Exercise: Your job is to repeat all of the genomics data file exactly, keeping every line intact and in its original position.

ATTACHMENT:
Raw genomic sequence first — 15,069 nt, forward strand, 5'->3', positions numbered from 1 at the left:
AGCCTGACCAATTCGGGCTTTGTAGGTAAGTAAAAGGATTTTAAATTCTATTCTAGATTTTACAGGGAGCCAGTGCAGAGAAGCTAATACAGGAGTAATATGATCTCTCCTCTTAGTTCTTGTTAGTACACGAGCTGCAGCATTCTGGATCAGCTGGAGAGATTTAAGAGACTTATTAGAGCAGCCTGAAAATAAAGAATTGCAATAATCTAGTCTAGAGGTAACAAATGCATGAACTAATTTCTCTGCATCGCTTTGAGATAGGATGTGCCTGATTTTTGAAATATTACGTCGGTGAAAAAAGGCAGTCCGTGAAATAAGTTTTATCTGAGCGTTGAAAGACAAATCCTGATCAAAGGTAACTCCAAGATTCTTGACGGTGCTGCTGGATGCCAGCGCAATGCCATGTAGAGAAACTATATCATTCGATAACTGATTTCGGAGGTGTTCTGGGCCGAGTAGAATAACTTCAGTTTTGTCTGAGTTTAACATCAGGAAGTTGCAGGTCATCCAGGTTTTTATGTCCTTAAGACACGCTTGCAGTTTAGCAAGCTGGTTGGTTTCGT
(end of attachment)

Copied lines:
Raw genomic sequence first — 15,069 nt, forward strand, 5'->3', positions numbered from 1 at the left:
AGCCTGACCAATTCGGGCTTTGTAGGTAAGTAAAAGGATTTTAAATTCTATTCTAGATTTTACAGGGAGCCAGTGCAGAGAAGCTAATACAGGAGTAATATGATCTCTCCTCTTAGTTCTTGTTAGTACACGAGCTGCAGCATTCTGGATCAGCTGGAGAGATTTAAGAGACTTATTAGAGCAGCCTGAAAATAAAGAATTGCAATAATCTAGTCTAGAGGTAACAAATGCATGAACTAATTTCTCTGCATCGCTTTGAGATAGGATGTGCCTGATTTTTGAAATATTACGTCGGTGAAAAAAGGCAGTCCGTGAAATAAGTTTTATCTGAGCGTTGAAAGACAAATCCTGATCAAAGGTAACTCCAAGATTCTTGACGGTGCTGCTGGATGCCAGCGCAATGCCATGTAGAGAAACTATATCATTCGATAACTGATTTCGGAGGTGTTCTGGGCCGAGTAGAATAACTTCAGTTTTGTCTGAGTTTAACATCAGGAAGTTGCAGGTCATCCAGGTTTTTATGTCCTTAAGACACGCTTGCAGTTTAGCAAGCTGGTTGGTTTCGT